Svetlana Kuzevanova, Senior Lawyer of the Mass Media Defence Centre, similarly stresses that applying this mechanism will restrict access to more information than that officially recognized as false and defamatory. “Blocking practices in Russia have the potential to restrict information in quite an unpredictable way. Blocks can affect particular pages, domains, third-party resources working on banned IP-addresses. Such arbitrary handling of the law, as well as newly added grounds for blocking, makes people fearful. There is one more nuance. The Federal Law allows complainants to demand the removal of defamatory information. This concerns particular fragments recognized by the court unreliable and defamatory, but not the article as a whole. However, nowadays, courts often demand to remove the whole article; such practice can be considered as interference in the right to the freedom of expression. It seems new legislation will be applied in the same way. In particular, while a court might state that a publication’s title (or a sentence from the text) is defamatory, Roskomnadzor will block the whole publication, or—in the worst case—restrict access to a website,” Kuzevanova explains.
In practice, it is quite common for the media to cut out separate defamatory phrases from texts, when obliged to do so by judicial decision. For example, RBC Media has “blacked out” some parts of an article about the head of the oil company Rosneft because they were deemed defamatory, while still leaving most of the article intact.
Not only the media but any information website can be sued for violating information rights (honor, dignity, and business reputation). One of the most recent high-profile cases on the protection of business reputation concerned the businessman Alisher Usmanov’s demand to remove the film “He is not Your Dimon” (about the Russian Prime Minister, Dmitry Medvedev), shot by Alexei Navalny’s Anti-Corruption Foundation. In May 2017, the court ordered the organization to remove the investigation from its website, YouTube, and Facebook. This court order has only been carried out in part: the film is still available on YouTube, with a view number exceeding 26 million.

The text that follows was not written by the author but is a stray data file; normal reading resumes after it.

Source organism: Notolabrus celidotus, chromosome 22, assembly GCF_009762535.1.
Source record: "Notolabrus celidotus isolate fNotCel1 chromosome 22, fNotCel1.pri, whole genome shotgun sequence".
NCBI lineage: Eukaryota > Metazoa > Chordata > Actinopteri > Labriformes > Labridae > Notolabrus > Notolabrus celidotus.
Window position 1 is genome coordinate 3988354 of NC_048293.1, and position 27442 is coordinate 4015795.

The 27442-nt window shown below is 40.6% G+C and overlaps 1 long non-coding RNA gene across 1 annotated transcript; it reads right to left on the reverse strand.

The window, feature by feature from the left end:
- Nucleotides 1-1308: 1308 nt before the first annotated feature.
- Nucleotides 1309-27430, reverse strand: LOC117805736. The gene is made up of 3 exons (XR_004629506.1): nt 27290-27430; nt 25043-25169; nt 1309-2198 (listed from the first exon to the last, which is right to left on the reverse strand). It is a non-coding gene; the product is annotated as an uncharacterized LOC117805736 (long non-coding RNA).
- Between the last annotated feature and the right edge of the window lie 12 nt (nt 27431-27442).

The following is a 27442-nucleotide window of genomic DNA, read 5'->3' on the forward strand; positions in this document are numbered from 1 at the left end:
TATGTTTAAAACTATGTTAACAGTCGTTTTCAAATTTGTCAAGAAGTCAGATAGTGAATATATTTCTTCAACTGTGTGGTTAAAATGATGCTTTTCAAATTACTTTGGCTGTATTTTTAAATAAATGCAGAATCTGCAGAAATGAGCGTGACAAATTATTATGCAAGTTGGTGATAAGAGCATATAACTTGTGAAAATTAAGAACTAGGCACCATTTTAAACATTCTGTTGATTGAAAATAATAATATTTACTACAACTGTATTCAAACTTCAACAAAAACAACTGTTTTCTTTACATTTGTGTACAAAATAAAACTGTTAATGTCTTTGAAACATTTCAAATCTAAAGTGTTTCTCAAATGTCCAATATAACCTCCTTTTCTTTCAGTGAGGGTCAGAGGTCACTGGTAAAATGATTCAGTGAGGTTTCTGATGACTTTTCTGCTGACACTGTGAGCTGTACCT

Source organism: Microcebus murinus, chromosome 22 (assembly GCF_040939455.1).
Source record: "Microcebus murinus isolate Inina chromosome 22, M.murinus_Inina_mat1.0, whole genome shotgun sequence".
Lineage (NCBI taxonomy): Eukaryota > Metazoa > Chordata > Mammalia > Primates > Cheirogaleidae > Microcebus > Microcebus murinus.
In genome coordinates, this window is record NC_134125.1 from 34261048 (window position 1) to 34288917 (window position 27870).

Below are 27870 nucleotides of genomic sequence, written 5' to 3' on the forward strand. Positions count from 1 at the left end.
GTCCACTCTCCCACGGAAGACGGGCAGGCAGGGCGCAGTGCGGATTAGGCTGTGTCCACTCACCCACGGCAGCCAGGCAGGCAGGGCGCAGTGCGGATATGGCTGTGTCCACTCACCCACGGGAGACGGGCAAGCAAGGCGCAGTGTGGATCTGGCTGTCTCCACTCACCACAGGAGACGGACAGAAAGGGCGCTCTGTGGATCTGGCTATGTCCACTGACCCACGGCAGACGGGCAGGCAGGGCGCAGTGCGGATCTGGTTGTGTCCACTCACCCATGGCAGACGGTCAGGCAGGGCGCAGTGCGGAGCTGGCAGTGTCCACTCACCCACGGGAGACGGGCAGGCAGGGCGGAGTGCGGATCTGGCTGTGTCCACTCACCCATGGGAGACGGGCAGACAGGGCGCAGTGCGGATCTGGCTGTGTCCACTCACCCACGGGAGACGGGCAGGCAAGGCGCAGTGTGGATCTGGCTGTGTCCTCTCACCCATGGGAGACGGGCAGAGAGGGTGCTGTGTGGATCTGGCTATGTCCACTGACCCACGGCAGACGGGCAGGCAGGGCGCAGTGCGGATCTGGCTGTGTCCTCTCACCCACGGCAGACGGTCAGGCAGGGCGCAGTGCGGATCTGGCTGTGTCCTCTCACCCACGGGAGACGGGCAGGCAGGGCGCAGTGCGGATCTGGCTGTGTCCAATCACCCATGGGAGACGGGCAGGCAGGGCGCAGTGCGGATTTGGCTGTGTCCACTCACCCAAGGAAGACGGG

The explanatory note to the legislation does not include any concrete justifications on how new categories for blacklisting are to be established; in particular, there is no data on the total number of unfulfilled court decisions in information disputes.
“That bill would be a justified step if the practice of defamation decisions execution showed a high percentage of defaults. However, according to our observations, most online resources tend to publish a refutation or remove the defamatory information. There are no problems in this part. Therefore, we are concerned about whether the proposed measure is adequate and whether its application will be equitable,” Svetlana Kuzevanova concludes.
|↑1||The Federal Service for Supervision of Communications, Information Technology and Mass Media or Roskomnadzor is the Russian federal executive body responsible for censorship in media and telecommunications. Its areas include electronic media, mass communications, information technology and telecommunications; overseeing compliance with the law protecting the confidentiality of personal data being processed; and organizing the work of the radio-frequency service.|